Unless what you're seeing is arsenic, in which case methylation would be my focus because methylation plays a specific role in addressing arsenic. For anyone who hasn't seen that I have a comprehensive methylation resource at chrismasterjohnphd.com/methylation.

 

This Q&A can also be found as part of a much longer episode, here: https://chrismasterjohnphd.com/podcast/2019/02/24/ask-anything-nutrition-feb-17-2019/

 

If you would like to be part of the next live Ask Me Anything About Nutrition, sign up for the CMJ Masterpass, which includes access to these live Zoom sessions, premium features on all my content, and hundreds of dollars of exclusive discounts. You can sign up with a 10% lifetime discount here: https://chrismasterjohnphd.com/q&a



Dec 16, 2019

Question: What to do about elevated morning blood glucose in the mid 90s.

 

I think usually your morning glucose is primarily impacted by your hormones and very rarely impacted by what you ate the night before, unless you are severely glucose intolerant.

 

So the overwhelming probability is that if your blood glucose is elevated in the morning and mid-90s is not tremendously high; it is most likely cortisol. 

 

If there are other signs of slipping into pre-diabetes then I might come up with another explanation, but I don't think waking up in the morning and often having mid-90s glucose — with everything else being fine, is likely to be a sign other than cortisol levels. 

 

It's not necessarily a bad thing because you're supposed to have a cortisol spike in the morning. You may want to look at your cortisol levels over time. The DUTCH test can do that. It happens to look at a lot of other things that I think are useful so that might be my first go-to.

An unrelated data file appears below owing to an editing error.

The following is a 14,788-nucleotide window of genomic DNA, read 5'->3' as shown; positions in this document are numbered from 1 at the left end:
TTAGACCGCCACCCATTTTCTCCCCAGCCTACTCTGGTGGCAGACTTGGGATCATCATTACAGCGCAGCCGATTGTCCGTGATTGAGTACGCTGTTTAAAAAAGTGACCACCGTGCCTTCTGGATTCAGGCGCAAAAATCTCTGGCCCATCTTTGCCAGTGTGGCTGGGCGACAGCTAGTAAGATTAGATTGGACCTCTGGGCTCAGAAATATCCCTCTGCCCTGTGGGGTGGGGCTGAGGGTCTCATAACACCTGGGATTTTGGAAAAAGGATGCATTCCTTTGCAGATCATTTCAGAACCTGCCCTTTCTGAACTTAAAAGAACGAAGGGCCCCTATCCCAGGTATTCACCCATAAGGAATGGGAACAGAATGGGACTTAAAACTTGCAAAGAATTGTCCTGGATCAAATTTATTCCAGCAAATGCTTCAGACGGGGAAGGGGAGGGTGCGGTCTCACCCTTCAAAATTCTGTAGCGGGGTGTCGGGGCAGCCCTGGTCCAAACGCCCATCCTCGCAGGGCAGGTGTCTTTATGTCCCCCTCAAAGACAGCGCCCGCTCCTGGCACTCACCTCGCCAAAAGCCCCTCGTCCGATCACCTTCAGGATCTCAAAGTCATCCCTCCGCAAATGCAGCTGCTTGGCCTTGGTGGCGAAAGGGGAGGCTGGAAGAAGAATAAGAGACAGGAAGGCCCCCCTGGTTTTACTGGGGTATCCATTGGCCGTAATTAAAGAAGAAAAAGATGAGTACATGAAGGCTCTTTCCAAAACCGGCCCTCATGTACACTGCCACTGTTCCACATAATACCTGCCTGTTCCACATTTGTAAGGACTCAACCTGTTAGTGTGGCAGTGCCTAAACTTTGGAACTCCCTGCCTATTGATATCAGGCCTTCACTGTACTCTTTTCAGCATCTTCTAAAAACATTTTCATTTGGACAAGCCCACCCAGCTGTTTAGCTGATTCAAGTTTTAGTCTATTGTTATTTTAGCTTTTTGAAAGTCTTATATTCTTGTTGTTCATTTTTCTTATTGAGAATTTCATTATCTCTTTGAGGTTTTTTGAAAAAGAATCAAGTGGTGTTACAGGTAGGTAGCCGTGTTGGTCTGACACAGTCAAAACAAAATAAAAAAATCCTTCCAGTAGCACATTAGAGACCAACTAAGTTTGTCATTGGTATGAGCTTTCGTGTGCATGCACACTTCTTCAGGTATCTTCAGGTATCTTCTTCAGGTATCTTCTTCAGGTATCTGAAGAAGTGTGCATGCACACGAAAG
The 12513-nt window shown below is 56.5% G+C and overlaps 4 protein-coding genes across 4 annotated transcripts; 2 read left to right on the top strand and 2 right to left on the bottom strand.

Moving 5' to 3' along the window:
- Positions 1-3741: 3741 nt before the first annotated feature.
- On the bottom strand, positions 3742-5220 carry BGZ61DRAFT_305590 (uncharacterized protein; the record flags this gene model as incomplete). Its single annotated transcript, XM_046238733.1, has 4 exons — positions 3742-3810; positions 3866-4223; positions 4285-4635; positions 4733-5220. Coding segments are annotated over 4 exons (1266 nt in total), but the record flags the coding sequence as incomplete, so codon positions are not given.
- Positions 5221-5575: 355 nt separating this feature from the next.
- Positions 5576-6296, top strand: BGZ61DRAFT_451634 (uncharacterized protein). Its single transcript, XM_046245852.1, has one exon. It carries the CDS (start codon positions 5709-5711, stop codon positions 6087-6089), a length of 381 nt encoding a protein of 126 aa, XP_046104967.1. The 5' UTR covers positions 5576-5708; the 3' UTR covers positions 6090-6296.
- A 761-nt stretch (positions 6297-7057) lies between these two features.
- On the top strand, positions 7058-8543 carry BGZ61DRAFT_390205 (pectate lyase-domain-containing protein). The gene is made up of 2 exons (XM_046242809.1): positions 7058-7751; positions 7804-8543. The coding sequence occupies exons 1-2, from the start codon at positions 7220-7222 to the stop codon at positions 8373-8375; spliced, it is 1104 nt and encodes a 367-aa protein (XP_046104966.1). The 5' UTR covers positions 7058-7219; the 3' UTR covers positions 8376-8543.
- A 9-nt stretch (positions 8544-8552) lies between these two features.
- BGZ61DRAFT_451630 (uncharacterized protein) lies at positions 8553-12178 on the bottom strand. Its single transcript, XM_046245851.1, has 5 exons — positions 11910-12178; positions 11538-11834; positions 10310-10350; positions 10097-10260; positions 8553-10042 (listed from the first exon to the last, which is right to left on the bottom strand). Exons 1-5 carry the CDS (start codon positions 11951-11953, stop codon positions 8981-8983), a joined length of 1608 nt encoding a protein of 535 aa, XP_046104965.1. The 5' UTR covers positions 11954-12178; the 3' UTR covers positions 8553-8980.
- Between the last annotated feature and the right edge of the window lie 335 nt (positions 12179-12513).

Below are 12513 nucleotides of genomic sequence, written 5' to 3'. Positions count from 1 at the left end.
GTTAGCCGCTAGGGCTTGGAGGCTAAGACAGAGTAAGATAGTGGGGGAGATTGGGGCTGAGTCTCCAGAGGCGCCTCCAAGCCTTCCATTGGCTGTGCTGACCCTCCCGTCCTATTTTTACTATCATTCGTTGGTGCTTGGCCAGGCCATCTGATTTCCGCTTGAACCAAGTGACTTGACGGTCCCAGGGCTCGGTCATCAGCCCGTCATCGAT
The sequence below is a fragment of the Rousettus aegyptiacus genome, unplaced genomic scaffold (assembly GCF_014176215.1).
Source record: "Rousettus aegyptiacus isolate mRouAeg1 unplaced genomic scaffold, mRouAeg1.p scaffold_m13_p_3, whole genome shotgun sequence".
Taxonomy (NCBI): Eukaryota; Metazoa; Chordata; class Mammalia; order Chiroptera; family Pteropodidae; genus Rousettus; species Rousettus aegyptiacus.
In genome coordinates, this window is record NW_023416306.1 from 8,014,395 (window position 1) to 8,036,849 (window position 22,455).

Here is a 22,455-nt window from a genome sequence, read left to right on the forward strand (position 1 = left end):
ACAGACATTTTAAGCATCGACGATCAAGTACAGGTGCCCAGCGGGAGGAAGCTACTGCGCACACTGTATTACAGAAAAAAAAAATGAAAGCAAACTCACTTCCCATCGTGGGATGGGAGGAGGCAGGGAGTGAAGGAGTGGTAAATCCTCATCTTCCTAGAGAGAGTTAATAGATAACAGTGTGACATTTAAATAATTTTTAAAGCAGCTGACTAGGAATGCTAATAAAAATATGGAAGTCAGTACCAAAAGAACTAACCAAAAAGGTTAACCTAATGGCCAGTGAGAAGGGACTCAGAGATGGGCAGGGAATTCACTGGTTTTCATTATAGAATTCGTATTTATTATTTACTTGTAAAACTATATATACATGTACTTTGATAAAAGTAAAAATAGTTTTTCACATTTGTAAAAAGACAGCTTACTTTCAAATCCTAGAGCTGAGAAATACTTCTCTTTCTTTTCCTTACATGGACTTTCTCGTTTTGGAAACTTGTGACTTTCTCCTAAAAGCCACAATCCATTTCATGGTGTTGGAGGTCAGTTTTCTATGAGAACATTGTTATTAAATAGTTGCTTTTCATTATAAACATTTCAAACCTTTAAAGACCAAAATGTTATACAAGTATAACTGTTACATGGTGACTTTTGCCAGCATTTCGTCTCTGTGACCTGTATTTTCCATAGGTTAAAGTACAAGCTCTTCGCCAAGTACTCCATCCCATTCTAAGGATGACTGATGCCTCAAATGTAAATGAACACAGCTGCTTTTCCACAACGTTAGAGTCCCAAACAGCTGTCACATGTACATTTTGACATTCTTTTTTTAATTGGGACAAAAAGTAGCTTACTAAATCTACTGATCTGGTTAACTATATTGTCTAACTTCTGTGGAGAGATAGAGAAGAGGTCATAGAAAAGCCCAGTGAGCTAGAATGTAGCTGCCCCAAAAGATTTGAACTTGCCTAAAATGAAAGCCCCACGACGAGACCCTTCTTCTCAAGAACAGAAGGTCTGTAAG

First you want to know if that's actually the issue. 

 

If cortisol is out of range then you probably want to look at stress reduction as a first step, and there's some evidence for using phosphatidylserine to lower cortisol. 



If you would like to be part of the next live Ask Me Anything About Nutrition, sign up for the CMJ Masterpass, which includes access to these live Zoom sessions, premium features on all my content, and hundreds of dollars of exclusive discounts. You can sign up with a 10% lifetime discount here: https://chrismasterjohnphd.com/q&a



Dec 13, 2019

Question: neither my mother nor myself respond to T3 supplementation (cytomel; up to 140 mcg/d). Body temp remains low and reverse T3 stays normal. Could you discuss the factors that might interfere with thermogenesis in response to T3, and offer considerations how to improve this?

 

Having normal levels of reverse T3 tells you that the body isn’t deliberately getting rid of the thyroid hormone. High reverse T3 would be a sign that your body just doesn't want the thyroid hormone around.

 

That doesn't seem to be happening and so that makes me wonder if there could be a problem with taking up the thyroid into the cells. In which case I would expect thyroid hormone levels to be higher in the blood then you would otherwise expect them to be.

 

Or if there's a problem with the thyroid actually carrying out its functions inside the cell to regulate gene expression. This could be a zinc deficiency issue, since zinc is necessary to allow the thyroid receptor to bind to the DNA. In fact, zinc is necessary for everything that has a nuclear receptor that alters gene expression by binding to a nuclear receptor. This includes receptors for vitamin A and vitamin D, receptors for the sex hormones, and for thyroid hormones; all require zinc to act.

 

But, you seem to be saying that your issue is a specific thermogenic response, which makes me ask, are you seeing every other thing that you would expect from thyroid  hormone and not thermogenesis? 

 

If that's the case, I have no idea. But, if you're not seeing any of the effects from thyroid hormone that you would expect, then I would say maybe some kind of resistance to getting into the cell if blood levels are elevated. If blood levels are normal, then maybe it’s not acting on the nuclear receptor, which I'd think zinc deficiency.